Two properties have been bought and three partial purchases of land have been made as moves to make an intersection safer on State Highway 1 south of Whangārei gains momentum.

There are seven landowners affected by the work scheduled at the Portland Rd and SH1 intersection and, in some cases, just a metre or two on the boundary has been bought to allow for road widening.

In June the NZ Transport Agency presented preferred options for the work at Loop Rd, south of Whangarei.

That included blocking the southern intersection of Loop Rd with State Highway 1 opposite Portland Rd, forcing traffic to the northern entrance where a roundabout had been recommended.

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Work will also include widening of SH1 to make right turns into Portland Rd safer and realignment of the intersection to improve driver visibility.

For traffic travelling south and turning left into Portland Rd it would be made easier with the introduction of a slip lane. Wire-rope barriers and a flush centre median to separate opposing traffic would all add to safety improvements at the intersection.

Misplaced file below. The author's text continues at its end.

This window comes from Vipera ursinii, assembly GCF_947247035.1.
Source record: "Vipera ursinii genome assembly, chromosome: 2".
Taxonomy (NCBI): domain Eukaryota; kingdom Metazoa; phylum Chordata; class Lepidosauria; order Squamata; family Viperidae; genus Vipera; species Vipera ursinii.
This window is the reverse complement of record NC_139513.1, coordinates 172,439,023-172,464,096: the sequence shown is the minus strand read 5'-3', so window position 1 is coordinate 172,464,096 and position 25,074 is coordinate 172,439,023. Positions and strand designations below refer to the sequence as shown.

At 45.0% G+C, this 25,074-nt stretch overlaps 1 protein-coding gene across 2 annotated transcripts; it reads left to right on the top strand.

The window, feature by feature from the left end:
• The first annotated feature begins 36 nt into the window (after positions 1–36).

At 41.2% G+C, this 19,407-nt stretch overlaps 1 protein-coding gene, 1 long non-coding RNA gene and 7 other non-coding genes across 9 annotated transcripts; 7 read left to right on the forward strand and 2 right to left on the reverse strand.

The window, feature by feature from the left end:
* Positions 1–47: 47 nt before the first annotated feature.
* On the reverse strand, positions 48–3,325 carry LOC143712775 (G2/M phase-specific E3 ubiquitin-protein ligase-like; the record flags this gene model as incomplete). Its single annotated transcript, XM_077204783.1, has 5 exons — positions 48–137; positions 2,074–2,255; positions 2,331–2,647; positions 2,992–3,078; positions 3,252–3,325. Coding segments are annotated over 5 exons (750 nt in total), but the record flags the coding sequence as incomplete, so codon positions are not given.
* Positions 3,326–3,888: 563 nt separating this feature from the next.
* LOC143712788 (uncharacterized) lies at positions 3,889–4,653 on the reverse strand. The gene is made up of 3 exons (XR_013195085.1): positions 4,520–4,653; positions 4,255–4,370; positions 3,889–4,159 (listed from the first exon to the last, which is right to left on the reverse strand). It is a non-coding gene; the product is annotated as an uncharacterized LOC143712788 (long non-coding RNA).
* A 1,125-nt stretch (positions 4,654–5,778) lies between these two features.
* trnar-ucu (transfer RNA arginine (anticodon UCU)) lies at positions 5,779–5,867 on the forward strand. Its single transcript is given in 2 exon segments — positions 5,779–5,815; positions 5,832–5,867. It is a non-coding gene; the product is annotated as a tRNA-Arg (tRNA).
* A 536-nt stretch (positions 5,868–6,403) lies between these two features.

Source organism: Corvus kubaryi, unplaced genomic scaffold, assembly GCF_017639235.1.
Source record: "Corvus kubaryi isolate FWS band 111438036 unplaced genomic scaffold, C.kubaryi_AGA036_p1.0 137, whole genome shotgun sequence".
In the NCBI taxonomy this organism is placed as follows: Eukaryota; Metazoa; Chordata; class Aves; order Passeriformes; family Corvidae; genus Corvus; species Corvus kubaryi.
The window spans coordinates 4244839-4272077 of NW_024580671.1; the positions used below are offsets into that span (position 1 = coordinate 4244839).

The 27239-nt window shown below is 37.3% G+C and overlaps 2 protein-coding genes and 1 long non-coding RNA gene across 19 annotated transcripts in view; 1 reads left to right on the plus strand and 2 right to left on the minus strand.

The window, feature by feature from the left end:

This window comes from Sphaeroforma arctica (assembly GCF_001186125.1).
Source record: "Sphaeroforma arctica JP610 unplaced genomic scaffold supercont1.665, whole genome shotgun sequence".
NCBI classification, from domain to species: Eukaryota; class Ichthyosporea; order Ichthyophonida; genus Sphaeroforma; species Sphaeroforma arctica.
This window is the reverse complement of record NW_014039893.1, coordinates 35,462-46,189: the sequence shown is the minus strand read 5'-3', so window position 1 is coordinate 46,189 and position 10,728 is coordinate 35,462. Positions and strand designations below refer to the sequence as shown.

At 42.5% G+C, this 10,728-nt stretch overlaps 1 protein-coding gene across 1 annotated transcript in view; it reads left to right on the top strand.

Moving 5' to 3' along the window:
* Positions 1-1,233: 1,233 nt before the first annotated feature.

But landowner Dave Gundry, who lives on Portland Rd, says $10,000 offered for a strip for road improvements along his property, bordering Portland Rd and another strip along SH1, was not enough.

Gundry said NZTA wanted to take 2500 square metres off his 10 acre block.

Gundry had owned the property for 35 years and said when he bought it he did not expect to have strips carved off it.

He had seen the aftermath of crashes at the busy intersection and he supported the safety work being done.

"I've got nothing against what they are doing to make it safer, but $10,000 is an insult.

"They shouldn't be able to dictate. I say the land is worth about $50,000 and that's reasonable. And it's the principle of the thing I thought we had rights. Rights to speak, rights to object, rights to negotiate."

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He had not had the land recently valued.

NZ Transport Agency senior system manager Kevin Reid said while he could not discuss individual cases processes were followed to reach an amicable agreement with the landowner. He said it was the Crown, and not NZTA, who purchased the land.

Consultation with landowners began in March 2017.

Reid said NZTA got an independent market valuation and would pay for the landowner to have a separate valuation done.

"The valuations are used as the basis for negotiation."

Construction is planned to start in December or January, subject to gaining all necessary approvals.